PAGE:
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Thousands of Special Olympians will visit Healthy Athlete Village at the 2018 summer games.

Special connections, part 3

Medical and health professions students have a vital role helping Special Olympics athletes

Contact: Ari Harris


Last of three parts. See part 1 and part 2.

This week, Central Michigan University is welcoming more than 5,000 athletes, coaches and friends to campus for Special Olympics Michigan's State Summer Games and celebrating Special Olympics' 50th anniversary.

For CMU students preparing for careers in medical and health professions, the summer games offer a unique opportunity to work hands-on with patients. Whether they're offering free health screenings, treating minor injuries, or simply offering encouragement and support, CMU students play a crucial role in keeping the games fun and safe for all.

Here are a few ways CMU students work with Special Olympics Michigan partner to keep athletes happy, healthy and having fun.

Healthy Athlete Village

Ann Guzdzial, chief program officer for Special Olympics Michigan, has seen many improvements in the games in the 27 years she's been involved: higher-quality facilities, more-skilled athletes and coaches, and greater participation from around the state.

While she says "every part of the games is my favorite," at the top of her list of best improvements is the Healthy Athlete Village presented in the indoor football bay in the Indoor Athletic Complex.  

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After their vision screening, many athletes will receive new custom glasses.

Understanding that individuals with intellectual and physical disabilities often have limited access to health care resources, Special Olympics partnered with sponsors and volunteers to offer screenings and information in seven areas.

Athletes can receive free vision and dental screenings, and many receive free custom glasses at the event. Onsite health promotion volunteers — many of them CMU students from the athletic training, nutrition and dietetics, and physical therapy programs — help with lifestyle and fitness advice. Audiology students even provide hearing screenings.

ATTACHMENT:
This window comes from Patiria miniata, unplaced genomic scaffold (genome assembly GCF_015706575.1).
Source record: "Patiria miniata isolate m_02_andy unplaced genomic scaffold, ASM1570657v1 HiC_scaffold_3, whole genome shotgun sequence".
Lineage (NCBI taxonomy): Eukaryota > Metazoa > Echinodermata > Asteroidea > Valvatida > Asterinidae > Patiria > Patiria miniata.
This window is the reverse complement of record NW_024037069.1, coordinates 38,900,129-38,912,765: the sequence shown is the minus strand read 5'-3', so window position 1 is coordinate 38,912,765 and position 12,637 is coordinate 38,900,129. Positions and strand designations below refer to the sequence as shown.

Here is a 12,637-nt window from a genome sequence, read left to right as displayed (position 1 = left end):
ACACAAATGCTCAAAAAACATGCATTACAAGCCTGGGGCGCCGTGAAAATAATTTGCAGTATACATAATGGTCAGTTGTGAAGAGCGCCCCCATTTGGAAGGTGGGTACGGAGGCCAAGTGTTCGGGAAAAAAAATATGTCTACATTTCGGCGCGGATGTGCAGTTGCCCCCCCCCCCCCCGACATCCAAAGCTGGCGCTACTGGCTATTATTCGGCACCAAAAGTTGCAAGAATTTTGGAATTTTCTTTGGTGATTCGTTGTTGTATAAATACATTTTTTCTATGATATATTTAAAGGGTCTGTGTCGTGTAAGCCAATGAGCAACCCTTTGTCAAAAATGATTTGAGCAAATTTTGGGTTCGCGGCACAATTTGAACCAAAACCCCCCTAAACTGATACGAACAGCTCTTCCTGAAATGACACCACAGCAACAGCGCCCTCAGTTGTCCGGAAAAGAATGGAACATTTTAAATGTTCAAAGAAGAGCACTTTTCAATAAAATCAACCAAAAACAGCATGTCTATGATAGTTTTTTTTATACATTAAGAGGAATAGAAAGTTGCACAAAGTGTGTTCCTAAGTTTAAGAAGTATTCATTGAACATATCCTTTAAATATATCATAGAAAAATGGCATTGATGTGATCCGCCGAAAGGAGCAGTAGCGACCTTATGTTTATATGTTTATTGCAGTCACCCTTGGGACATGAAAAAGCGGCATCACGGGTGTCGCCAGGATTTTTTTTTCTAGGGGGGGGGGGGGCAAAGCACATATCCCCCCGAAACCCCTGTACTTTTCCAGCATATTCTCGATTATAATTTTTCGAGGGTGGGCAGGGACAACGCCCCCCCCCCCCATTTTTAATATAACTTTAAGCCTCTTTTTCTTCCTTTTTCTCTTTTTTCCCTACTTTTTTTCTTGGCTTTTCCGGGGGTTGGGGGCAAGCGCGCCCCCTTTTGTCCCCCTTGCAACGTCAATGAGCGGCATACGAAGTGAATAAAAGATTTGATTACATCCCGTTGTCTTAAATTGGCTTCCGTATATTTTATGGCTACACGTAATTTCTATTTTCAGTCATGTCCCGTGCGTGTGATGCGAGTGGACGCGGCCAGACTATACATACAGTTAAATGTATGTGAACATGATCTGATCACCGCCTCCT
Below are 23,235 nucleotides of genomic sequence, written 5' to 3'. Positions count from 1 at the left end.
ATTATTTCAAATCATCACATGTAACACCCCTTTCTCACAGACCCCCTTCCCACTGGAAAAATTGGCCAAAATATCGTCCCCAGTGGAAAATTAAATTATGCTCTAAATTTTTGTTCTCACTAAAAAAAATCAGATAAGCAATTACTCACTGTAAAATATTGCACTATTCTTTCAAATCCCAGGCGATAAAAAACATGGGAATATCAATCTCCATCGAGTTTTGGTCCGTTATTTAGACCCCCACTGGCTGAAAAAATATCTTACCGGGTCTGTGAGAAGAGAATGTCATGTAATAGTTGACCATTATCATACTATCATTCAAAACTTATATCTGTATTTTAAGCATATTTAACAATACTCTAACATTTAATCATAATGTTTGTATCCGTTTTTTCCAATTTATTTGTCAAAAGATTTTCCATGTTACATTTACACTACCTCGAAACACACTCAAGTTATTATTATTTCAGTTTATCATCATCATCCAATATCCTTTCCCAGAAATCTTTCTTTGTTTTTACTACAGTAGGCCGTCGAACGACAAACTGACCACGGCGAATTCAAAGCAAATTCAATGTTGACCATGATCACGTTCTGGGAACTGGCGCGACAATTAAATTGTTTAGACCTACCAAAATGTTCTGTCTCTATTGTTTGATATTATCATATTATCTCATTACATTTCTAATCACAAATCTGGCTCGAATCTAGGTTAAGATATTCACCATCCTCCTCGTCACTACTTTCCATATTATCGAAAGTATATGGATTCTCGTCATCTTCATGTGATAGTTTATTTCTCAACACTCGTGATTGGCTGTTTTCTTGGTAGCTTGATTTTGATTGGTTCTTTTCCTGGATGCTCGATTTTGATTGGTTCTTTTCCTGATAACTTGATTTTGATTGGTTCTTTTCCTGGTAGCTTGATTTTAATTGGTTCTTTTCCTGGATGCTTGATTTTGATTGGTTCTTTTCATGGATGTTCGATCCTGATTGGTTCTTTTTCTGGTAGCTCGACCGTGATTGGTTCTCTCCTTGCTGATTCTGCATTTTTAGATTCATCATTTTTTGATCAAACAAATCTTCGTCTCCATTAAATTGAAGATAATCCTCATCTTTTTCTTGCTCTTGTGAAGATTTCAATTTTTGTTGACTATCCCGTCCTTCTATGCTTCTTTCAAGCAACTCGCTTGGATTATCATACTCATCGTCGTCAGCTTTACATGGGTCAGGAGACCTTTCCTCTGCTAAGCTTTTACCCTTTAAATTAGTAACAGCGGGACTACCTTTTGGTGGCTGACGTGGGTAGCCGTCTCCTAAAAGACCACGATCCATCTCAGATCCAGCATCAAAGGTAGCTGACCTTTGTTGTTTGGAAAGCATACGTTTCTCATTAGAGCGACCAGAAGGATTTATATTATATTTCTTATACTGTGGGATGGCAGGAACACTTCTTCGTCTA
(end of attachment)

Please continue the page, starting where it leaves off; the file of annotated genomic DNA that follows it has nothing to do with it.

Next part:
"This is a great opportunity for our athletes and for CMU students to get hands-on experience working with a special population," Guzdzial said.

Hands-on with patients

Taylor Hoekwater, an instructor in rehabilitation and medical sciences and the athletic training program, teaches a special class to prepare students for work at the summer games.

"We want to provide students with additional experience working with special populations," she said. Her students discuss evaluating and working with athletes with physical disabilities and how they may communicate differently with athletes who have intellectual disabilities. Her students are part of the medical teams working around campus during the games.

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CMU students assist with fitness assessments and healthy living programs.

"The immersive experience also gives students the chance to work with other health care professionals such as nurses and paramedics."

Jeremy Marra, a 2006 graduate of the athletic training program, got hooked on the games as a medical team volunteer. Now in his 16th year of service, he's serving as the medical logistics coordinator, supervising student volunteers.

"We are medically responsible for thousands of athletes, volunteers and spectators. Student medical volunteers serve alongside seasoned professionals to appropriately prevent and treat injuries and illness during the games."

While it's a huge responsibility, Marra believes the rewards far exceed the commitment.

"If you've ever felt overwhelmed or underappreciated on the health profession path, this event can bring it all home. Not only do our health professions students get to learn from a diverse, interdisciplinary medical team, they are able to care for a unique population.

"These athletes deserve our care, and in turn they teach us adaptability and patience in providing health care."

Learning outside the lecture hall

The first two years of medical school are marked by lots of studying and lectures, said first-year medical student Dalia Khader. That's part of the reason why so many of her peers were eager to get involved as volunteers with the Special Olympics.

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CMU medical students are among the volunteers assisting in the wellness areas.

Working at the games is hands-on work in partnership with local physicians, and students gain a better understanding of the unique needs of individuals with disabilities, some of whom may become future patients, Khader said.

"An important value at CMU's College of Medicine is diversity and inclusion. Our goal is to become culturally competent physicians who can provide a comfortable and caring environment for all our patients," said Megha Patel, a second-year medical student.

Many first-year students earned their CPR and first aid certifications, something not typically done until the second year of medical school, just so they could volunteer in the medical areas at the games. More than two dozen signed up for this year's events and will provide medical check-ups and assist with health screenings.

"This is such a heartwarming and humbling experience, and we wanted to be able to pass it down to future classes," Patel said. The Medical Student Council, the college's student government association, has partnered with Special Olympics Michigan to ensure that every incoming first-year class will have the opportunity to work with the athletes.


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